U.N. expected to postpone NPT review conference until next year amid novel coronavirus outbreak

It was learned on March 12 from several diplomatic sources close to the issue of arms reduction that the 2020 Review Conference of the Parties to the Treaty on the Non-Proliferation of Nuclear Weapons (NPT) was moving closer to a one-year postponement. The conference was originally scheduled to take place between April 27 and May 22 at the United Nations headquarters in New York City, but the U.N. is expected to soon finalize the decision to postpone due to the novel coronavirus outbreak. One possibility was briefly postponing the conference until August this year. But it is more likely that the conference will be postponed until April next year, in consideration of other arms-reduction conference schedules.

Commentary: Long wait for elderly survivors

by Junji Akechi, Staff Writer

It seems certain that the NPT review conference, held every five years, will be postponed for one year due to effects from the spread of the novel coronavirus. The prospects for the conference, which was to be an opportunity for survivors to directly call on leaders from around the world to reduce nuclear arms, have thus receded. This comes amid what can be called a new nuclear arms race in the world today. One year is a long wait for the aging A-bomb survivors.

Their average age was 82.65 years as of the end of March 2019. The Japan Confederation of A- and H-bomb Sufferers Organizations (Nihon Hidankyo) had its sights set on the conference, since it was believed to be the last chance for the group to send such a large delegation. In reality, there is not much time left for survivors to visit and give accounts of their experiences in the only country that has ever used atomic weapons on a civilian population.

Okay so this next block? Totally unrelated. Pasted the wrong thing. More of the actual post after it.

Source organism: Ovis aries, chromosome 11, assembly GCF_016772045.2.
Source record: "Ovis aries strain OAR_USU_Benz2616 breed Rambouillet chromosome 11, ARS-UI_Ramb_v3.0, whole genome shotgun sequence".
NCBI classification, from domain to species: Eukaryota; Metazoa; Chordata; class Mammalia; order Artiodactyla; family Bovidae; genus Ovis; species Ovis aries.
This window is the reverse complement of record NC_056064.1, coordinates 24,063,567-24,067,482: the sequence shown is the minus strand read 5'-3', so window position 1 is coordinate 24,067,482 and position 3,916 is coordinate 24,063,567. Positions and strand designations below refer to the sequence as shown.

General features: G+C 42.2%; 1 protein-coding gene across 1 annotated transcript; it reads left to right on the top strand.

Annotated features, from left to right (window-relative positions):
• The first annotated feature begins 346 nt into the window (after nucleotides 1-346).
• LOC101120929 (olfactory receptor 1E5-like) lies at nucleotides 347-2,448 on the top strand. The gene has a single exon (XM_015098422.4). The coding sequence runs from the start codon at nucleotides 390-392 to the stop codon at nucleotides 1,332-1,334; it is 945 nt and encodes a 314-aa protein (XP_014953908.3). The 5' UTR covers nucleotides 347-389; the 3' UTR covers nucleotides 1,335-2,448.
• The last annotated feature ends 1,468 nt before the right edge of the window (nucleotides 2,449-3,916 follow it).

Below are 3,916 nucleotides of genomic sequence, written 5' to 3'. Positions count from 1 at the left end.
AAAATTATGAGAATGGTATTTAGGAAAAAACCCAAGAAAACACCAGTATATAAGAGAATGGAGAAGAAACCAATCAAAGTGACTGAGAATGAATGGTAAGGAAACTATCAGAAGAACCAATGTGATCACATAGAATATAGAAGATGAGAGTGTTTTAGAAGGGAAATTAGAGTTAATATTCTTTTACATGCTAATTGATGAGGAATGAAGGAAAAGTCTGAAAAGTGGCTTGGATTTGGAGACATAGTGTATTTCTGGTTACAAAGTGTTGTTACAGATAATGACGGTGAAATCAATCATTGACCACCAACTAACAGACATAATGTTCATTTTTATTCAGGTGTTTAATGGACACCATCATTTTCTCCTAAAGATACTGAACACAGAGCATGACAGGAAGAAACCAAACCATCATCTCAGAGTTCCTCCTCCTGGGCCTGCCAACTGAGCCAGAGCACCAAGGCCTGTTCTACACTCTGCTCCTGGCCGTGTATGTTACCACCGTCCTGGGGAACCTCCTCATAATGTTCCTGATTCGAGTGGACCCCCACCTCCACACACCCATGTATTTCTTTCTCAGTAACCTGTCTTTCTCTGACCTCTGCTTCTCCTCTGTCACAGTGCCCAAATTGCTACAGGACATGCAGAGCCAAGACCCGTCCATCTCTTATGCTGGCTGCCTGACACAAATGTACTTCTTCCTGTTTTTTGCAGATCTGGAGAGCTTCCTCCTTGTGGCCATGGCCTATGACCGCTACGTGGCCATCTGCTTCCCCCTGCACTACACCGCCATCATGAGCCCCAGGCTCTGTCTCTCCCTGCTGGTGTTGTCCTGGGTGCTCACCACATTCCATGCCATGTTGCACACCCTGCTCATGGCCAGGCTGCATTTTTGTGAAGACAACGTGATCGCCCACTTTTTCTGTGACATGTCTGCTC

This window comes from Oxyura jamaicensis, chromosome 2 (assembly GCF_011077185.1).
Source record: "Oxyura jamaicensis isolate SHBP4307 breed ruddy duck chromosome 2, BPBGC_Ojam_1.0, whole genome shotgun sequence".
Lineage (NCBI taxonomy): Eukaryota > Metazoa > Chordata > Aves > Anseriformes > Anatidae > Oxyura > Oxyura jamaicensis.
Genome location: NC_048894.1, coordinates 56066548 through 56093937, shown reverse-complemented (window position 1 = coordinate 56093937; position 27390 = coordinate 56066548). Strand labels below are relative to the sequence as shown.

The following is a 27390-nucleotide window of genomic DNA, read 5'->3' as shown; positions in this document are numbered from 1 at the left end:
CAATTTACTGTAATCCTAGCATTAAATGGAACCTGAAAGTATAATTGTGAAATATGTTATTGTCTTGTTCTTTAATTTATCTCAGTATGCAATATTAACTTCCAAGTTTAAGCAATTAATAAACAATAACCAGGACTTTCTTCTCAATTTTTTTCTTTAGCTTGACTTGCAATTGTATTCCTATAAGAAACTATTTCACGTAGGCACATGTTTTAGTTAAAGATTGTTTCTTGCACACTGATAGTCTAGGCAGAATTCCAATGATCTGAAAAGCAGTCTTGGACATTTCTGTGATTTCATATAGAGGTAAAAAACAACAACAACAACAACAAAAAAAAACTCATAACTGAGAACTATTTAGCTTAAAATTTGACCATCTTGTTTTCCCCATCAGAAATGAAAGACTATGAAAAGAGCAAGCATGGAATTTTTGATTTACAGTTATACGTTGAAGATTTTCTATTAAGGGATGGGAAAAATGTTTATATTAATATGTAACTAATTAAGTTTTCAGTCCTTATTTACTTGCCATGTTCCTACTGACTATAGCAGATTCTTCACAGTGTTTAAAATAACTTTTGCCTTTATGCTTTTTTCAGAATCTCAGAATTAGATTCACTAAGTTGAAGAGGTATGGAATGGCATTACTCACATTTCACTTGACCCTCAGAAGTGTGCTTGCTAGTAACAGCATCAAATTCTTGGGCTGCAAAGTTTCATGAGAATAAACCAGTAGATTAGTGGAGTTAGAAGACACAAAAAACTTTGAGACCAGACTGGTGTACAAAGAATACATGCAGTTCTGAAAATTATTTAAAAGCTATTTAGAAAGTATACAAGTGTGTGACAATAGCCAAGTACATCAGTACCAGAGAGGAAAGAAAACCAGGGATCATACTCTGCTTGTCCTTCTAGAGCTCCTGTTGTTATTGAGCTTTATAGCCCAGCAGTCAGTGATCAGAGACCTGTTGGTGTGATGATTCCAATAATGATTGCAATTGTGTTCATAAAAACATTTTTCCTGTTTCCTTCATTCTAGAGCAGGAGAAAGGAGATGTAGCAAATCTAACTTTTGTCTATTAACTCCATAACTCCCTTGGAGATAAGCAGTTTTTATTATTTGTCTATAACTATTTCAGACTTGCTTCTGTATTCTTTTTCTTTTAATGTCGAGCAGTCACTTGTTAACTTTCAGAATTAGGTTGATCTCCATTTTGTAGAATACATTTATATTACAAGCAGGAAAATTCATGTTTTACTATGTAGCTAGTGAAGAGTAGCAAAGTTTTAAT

Many of the survivors in the delegation experienced the atomic bombing when they were very young. Still, they are now around 80. It is only natural that, in one year’s time, some will be unable to fly the 13 hours to the United States.

Since things were not shaping up well for this year’s review conference, some have pointed out that the one-year delay should be put to good use. The thinking is that positive efforts by nuclear weapons states toward nuclear disarmament could be continued within that timeframe, including extension of the Strategic Arms Reduction Treaty (New START) between the United States and Russia.

The A-bomb survivors, however, had hoped to convey their message in person to ensure that the coming year would not see nations competing for power or playing diplomatic games. The survivors wanted to emphasize that the suffering they were forced to endure should never be repeated.

The Japanese national government holds up the idea that Japan is “the only A-bombed nation in the world.” Now that the survivors stand to lose the chance to convey their message, the government should bear greater responsibility to understand and speak for them through diplomacy.

(Originally published on March 14, 2020)